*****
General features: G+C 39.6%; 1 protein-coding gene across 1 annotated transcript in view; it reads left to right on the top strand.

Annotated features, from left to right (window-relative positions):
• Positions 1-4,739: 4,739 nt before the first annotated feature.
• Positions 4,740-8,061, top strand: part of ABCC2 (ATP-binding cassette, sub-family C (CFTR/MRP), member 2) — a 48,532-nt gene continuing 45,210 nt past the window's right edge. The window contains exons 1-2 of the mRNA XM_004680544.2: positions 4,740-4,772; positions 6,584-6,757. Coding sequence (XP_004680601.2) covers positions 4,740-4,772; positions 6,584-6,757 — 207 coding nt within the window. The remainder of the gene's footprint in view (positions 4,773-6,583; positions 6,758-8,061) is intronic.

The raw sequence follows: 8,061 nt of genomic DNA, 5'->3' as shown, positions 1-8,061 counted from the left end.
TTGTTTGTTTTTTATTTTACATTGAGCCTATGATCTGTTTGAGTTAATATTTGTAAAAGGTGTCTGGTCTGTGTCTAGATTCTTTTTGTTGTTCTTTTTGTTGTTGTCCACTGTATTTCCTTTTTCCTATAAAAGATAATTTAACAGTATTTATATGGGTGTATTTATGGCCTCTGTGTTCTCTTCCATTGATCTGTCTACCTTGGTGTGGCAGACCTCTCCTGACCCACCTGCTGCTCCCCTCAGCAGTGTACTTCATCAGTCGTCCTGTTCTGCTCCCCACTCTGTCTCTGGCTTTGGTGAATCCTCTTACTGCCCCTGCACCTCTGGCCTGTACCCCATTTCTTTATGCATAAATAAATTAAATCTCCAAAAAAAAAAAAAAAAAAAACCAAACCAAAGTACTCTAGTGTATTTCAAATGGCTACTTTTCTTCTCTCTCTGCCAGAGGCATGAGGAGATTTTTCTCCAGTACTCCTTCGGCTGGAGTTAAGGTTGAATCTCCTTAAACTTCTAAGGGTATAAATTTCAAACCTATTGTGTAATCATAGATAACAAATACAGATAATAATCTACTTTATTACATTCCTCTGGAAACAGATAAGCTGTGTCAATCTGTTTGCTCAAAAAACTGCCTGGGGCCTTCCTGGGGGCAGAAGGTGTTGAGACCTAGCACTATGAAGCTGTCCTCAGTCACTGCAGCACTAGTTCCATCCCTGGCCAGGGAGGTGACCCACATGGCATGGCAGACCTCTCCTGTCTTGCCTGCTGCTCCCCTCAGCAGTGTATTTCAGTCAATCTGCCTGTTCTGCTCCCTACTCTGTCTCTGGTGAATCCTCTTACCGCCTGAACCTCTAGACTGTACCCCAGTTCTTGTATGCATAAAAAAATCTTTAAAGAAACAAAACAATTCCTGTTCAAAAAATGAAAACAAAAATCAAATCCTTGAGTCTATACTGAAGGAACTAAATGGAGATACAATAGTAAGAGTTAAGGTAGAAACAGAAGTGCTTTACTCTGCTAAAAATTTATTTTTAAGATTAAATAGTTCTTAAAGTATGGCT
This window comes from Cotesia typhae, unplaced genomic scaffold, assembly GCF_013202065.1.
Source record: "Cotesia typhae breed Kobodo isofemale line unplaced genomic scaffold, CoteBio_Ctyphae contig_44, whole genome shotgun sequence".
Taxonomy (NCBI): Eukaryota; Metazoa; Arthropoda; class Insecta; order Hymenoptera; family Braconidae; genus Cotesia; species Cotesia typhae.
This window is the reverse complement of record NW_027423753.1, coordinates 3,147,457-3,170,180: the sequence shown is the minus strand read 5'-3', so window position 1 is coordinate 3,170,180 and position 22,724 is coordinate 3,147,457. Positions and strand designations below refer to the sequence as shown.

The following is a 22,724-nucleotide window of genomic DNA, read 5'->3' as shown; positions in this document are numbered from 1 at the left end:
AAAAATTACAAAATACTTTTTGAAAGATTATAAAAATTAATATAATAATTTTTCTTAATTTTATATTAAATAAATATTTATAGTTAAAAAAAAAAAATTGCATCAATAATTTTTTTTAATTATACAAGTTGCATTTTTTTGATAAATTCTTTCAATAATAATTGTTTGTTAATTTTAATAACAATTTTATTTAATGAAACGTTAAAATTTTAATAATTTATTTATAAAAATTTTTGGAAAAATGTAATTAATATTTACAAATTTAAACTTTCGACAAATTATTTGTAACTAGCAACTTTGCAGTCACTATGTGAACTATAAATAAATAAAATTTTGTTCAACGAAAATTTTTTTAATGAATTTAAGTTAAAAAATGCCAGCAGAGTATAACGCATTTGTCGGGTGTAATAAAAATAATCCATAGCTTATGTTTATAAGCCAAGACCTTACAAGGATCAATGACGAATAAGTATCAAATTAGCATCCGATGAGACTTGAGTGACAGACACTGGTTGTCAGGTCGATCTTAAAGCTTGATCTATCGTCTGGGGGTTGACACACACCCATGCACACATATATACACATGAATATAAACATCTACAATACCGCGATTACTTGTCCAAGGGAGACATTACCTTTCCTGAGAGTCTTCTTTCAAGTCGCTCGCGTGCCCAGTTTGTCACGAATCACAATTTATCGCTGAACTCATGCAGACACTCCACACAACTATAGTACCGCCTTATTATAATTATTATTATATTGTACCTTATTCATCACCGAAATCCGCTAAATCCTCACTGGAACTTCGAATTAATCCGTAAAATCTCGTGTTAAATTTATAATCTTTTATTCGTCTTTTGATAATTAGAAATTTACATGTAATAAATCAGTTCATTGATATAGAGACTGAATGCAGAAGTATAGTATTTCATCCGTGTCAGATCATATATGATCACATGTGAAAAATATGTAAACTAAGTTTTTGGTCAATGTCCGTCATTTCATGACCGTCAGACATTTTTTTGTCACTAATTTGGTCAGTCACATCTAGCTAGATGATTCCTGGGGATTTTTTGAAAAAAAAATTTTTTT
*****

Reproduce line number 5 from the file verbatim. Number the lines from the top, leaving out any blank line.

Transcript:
The raw sequence follows: 8,061 nt of genomic DNA, 5'->3' as shown, positions 1-8,061 counted from the left end.